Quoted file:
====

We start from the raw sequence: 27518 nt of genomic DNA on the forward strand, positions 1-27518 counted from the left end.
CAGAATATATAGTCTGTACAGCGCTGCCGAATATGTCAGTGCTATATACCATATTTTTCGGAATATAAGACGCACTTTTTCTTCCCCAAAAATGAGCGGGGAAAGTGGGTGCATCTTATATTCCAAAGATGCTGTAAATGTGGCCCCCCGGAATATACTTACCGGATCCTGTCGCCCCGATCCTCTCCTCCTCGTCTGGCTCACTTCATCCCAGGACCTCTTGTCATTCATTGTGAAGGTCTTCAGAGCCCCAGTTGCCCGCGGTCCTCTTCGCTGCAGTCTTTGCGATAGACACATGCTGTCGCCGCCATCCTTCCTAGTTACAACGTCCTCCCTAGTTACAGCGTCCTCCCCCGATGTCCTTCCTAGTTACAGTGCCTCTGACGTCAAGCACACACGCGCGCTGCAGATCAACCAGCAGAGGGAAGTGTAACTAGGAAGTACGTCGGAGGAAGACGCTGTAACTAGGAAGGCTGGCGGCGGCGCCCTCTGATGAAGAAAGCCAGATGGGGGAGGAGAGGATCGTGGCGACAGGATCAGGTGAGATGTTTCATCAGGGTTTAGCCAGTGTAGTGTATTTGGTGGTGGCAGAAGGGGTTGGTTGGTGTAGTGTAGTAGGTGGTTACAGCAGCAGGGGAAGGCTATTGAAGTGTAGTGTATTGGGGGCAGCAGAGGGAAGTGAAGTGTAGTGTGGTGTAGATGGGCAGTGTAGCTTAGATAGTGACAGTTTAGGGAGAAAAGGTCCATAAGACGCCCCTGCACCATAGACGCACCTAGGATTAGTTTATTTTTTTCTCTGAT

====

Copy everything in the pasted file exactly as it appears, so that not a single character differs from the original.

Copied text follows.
We start from the raw sequence: 27518 nt of genomic DNA on the forward strand, positions 1-27518 counted from the left end.
CAGAATATATAGTCTGTACAGCGCTGCCGAATATGTCAGTGCTATATACCATATTTTTCGGAATATAAGACGCACTTTTTCTTCCCCAAAAATGAGCGGGGAAAGTGGGTGCATCTTATATTCCAAAGATGCTGTAAATGTGGCCCCCCGGAATATACTTACCGGATCCTGTCGCCCCGATCCTCTCCTCCTCGTCTGGCTCACTTCATCCCAGGACCTCTTGTCATTCATTGTGAAGGTCTTCAGAGCCCCAGTTGCCCGCGGTCCTCTTCGCTGCAGTCTTTGCGATAGACACATGCTGTCGCCGCCATCCTTCCTAGTTACAACGTCCTCCCTAGTTACAGCGTCCTCCCCCGATGTCCTTCCTAGTTACAGTGCCTCTGACGTCAAGCACACACGCGCGCTGCAGATCAACCAGCAGAGGGAAGTGTAACTAGGAAGTACGTCGGAGGAAGACGCTGTAACTAGGAAGGCTGGCGGCGGCGCCCTCTGATGAAGAAAGCCAGATGGGGGAGGAGAGGATCGTGGCGACAGGATCAGGTGAGATGTTTCATCAGGGTTTAGCCAGTGTAGTGTATTTGGTGGTGGCAGAAGGGGTTGGTTGGTGTAGTGTAGTAGGTGGTTACAGCAGCAGGGGAAGGCTATTGAAGTGTAGTGTATTGGGGGCAGCAGAGGGAAGTGAAGTGTAGTGTGGTGTAGATGGGCAGTGTAGCTTAGATAGTGACAGTTTAGGGAGAAAAGGTCCATAAGACGCCCCTGCACCATAGACGCACCTAGGATTAGTTTATTTTTTTCTCTGAT